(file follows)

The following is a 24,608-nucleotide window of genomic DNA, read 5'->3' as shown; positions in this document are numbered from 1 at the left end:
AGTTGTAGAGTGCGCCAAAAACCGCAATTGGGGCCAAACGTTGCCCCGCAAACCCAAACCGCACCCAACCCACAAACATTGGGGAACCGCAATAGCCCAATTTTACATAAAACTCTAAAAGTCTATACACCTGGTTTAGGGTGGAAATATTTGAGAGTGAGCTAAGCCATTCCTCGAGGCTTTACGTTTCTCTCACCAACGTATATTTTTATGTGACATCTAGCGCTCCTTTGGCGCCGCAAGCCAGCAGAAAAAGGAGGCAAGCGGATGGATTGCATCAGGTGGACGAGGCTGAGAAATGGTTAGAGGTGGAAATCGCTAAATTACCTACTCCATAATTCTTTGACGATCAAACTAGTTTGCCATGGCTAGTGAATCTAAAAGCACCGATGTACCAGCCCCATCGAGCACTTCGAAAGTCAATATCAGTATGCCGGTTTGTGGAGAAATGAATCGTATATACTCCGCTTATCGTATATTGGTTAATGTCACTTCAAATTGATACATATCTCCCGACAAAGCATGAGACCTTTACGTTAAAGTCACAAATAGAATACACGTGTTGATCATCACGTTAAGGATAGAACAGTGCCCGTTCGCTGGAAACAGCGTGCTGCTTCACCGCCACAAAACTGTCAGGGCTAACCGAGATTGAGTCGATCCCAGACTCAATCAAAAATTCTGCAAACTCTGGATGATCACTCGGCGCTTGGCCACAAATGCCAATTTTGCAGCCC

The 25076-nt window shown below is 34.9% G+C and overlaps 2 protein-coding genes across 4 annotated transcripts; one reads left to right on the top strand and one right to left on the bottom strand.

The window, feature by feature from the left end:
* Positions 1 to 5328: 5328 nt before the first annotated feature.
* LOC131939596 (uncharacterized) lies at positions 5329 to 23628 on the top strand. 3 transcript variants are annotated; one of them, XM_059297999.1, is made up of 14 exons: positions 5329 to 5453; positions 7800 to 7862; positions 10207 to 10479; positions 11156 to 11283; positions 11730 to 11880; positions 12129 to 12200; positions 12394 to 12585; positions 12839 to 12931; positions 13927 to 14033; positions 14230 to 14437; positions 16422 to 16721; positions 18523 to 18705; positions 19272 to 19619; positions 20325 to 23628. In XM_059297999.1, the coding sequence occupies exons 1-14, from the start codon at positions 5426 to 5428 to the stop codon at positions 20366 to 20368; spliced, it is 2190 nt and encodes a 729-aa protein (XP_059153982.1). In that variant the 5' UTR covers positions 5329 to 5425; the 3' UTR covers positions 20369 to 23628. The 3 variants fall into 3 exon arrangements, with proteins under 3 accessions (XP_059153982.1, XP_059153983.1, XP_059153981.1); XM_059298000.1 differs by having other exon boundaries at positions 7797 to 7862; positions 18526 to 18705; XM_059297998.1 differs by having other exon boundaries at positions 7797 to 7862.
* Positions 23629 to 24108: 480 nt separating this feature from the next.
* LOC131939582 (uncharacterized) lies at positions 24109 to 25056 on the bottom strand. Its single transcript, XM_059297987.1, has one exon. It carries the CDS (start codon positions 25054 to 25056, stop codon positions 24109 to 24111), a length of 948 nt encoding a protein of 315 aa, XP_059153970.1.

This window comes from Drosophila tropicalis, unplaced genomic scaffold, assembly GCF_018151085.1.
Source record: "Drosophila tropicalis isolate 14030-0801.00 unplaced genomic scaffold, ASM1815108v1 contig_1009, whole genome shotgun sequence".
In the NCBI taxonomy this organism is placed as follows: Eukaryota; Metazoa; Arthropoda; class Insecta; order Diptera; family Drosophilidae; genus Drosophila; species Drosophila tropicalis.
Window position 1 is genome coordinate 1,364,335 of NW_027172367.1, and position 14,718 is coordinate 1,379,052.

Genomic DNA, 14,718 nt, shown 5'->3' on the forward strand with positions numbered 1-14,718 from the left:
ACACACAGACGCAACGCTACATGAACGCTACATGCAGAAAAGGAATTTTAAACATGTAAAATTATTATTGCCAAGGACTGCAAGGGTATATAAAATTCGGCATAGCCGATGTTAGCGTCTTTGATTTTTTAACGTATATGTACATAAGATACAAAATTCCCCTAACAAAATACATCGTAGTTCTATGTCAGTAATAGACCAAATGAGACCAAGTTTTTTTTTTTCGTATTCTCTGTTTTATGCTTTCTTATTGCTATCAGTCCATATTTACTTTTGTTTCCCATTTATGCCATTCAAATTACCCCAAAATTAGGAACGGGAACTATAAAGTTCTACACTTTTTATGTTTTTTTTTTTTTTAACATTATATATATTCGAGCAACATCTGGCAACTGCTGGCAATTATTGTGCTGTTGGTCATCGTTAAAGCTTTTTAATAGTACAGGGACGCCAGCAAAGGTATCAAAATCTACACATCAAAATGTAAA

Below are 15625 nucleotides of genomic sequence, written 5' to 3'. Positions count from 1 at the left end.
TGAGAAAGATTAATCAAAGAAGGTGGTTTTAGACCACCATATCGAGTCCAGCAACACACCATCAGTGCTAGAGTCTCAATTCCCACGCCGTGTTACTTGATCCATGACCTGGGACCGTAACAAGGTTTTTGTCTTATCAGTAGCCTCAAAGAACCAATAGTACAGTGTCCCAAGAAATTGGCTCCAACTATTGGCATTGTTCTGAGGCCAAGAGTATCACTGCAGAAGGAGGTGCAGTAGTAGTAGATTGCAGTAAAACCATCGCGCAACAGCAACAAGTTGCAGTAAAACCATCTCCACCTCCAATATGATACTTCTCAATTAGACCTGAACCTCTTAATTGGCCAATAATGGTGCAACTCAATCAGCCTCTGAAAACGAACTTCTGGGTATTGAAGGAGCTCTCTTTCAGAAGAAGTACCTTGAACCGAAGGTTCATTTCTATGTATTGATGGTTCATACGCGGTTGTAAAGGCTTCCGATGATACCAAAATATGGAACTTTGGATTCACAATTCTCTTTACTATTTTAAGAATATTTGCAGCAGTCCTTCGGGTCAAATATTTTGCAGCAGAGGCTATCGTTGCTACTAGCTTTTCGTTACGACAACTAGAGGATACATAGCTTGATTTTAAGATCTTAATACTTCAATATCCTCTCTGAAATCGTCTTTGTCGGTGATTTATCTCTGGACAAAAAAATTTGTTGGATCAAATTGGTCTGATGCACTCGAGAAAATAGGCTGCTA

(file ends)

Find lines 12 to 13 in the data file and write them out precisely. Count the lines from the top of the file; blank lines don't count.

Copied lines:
Window position 1 is genome coordinate 1,364,335 of NW_027172367.1, and position 14,718 is coordinate 1,379,052.

Genomic DNA, 14,718 nt, shown 5'->3' on the forward strand with positions numbered 1-14,718 from the left: